Flame retarded and inherently flame retardant synthetic fibres

Notwithstanding their associated thermoplasticity and often fusible behaviour (see Table 15.1), these fibres may, however, be used as minor components in blends with char-forming fibres, particularly cellulosic and wool and these have been discussed above. Rarely when present as a minor component are these synthetic fibres individually treated (Horrocks, 2003) and they rely on the flame retarded majority component to reduce any flammable tendency. Their presence is often included to enhance tear strength and abrasion resistance as well as conferring some easy-care character but their generally non-char-forming behaviour remains a problem, unless heavily back-coated (see section 15.3.6).

However, some synthetic fibres modified during production by either incorporation of a flame retardant additive in the polymer melt or solution prior to extrusion or by copolymeric modification can yield inherent flame retardancy, although still thermoplasticity remains a challenge. Perhaps the oldest available fibres in this group (see Table 15.3) are the modacrylics which have been commercially available for forty years or so although at present few manufacturers, such as the Kaneka Corporation of Japan and Montefibre in Italy (see Table 15.3) continue to produce them. These fibres have some char-forming capacity because of the comonomeric chloro-species present. It is this char-forming capacity that makes their presence in the previously mentioned Protex M blends with cotton so effective along with the ability of the chlorine radicals released by the Kanecaron Protex component to flame retard adjacent cotton fibres. Not surprisingly, therefore, the chlorofibres such as PVC and PVDC themselves (see Table 15.3) are highly char-forming and also belong to this group. However, because both these fibre groups have poor thermal physical properties and release hydrogen chloride gas during burning, they will not find application in closed environments such as exist in aircraft and other transport systems.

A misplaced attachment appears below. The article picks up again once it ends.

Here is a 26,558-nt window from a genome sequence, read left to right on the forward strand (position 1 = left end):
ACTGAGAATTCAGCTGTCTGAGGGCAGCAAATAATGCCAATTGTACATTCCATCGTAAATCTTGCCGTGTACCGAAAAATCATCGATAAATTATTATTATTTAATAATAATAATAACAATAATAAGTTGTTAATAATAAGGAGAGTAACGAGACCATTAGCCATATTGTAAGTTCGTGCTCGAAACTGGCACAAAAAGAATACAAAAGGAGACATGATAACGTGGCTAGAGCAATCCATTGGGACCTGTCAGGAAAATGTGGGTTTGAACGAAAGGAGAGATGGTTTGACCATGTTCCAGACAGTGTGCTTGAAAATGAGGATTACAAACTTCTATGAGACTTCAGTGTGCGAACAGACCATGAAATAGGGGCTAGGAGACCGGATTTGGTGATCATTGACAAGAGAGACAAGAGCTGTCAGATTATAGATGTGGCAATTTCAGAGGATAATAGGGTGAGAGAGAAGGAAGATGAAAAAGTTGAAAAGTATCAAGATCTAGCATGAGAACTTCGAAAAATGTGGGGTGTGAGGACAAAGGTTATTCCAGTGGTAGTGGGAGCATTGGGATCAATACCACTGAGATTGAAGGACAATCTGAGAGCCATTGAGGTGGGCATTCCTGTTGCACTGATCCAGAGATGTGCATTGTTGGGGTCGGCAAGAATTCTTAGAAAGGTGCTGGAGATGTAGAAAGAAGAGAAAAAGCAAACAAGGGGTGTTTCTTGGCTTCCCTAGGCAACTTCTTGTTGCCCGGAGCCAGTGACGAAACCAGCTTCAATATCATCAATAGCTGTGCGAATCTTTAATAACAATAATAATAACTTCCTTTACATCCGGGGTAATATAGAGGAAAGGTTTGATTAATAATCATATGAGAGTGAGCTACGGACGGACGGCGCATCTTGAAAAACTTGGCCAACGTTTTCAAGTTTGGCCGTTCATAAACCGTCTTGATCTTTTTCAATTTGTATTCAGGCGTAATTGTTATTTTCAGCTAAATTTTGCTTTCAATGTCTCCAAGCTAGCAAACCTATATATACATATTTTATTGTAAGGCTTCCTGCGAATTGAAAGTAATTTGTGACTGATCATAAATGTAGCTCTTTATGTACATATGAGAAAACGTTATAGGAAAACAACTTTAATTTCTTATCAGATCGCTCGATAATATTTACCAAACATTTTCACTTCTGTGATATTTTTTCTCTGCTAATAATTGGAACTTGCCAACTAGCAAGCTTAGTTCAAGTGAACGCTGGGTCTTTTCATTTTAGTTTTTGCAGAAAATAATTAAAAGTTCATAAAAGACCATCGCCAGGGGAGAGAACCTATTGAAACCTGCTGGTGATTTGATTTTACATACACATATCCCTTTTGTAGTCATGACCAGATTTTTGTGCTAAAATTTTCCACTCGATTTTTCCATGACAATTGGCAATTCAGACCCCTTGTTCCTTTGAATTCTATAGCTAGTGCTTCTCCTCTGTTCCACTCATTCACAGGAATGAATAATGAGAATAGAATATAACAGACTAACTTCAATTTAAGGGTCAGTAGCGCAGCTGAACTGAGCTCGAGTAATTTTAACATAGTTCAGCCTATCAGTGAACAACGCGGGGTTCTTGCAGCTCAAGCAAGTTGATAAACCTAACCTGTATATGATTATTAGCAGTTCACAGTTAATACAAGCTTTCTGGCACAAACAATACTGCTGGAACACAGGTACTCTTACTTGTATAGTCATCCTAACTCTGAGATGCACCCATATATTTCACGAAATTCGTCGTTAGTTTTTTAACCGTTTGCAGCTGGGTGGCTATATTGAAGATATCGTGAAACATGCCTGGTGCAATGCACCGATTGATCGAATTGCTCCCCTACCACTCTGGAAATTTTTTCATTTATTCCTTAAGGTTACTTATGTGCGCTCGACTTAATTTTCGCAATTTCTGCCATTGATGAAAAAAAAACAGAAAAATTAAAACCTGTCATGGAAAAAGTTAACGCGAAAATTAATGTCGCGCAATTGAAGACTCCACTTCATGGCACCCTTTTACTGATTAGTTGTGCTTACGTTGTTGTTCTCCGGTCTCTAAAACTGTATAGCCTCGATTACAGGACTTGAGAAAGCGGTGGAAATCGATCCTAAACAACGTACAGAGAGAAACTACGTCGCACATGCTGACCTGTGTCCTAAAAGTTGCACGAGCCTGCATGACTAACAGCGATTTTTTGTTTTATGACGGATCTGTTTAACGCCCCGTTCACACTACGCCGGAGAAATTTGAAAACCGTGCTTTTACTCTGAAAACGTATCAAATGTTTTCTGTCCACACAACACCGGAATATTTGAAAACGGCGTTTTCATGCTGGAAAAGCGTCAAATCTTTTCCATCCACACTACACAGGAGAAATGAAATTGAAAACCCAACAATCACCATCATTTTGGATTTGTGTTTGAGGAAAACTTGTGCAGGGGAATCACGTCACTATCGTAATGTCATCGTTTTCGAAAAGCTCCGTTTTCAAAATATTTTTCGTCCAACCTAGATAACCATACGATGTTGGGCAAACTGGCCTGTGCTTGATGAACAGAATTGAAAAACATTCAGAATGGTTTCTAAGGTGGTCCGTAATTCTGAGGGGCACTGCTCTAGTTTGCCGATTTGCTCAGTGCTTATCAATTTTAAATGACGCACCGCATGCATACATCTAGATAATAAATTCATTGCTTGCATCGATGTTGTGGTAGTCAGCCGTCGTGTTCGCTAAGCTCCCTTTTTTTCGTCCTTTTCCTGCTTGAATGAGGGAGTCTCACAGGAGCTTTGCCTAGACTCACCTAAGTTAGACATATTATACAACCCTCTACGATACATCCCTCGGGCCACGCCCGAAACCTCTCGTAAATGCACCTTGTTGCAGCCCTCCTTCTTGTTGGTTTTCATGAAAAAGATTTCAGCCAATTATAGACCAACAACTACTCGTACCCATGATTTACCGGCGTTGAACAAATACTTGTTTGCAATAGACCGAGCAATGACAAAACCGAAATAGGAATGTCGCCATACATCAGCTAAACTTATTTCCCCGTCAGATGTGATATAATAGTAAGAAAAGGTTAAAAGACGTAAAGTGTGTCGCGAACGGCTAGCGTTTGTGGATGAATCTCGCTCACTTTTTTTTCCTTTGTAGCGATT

On the other hand, one group which continues to be successful is FR polyester (see Table 15.3) typified by the well-established Trevira CS (Horrocks, 1996), which contains the phosphinic acid comonomer. Toyobo's latest version of its Heim FR polyester is also based on a phosphorus-containing, phosphinate diester and this has claimed superior hydrolytic stability (Weil and Levchik, 2004). Other flame retardant systems, believed to be based on phosphorus-containing additives, such as Fidion FR (Montefibre) are also commercially available. However, these FR polyester variants do not promote char but function mainly by reducing the flaming propensity of molten drips normally associated with unmodified polyester. Thus they are rarely used in protective applications and only if blended with compatible flame and/or heat resistant, char-forming fibres as the major element.

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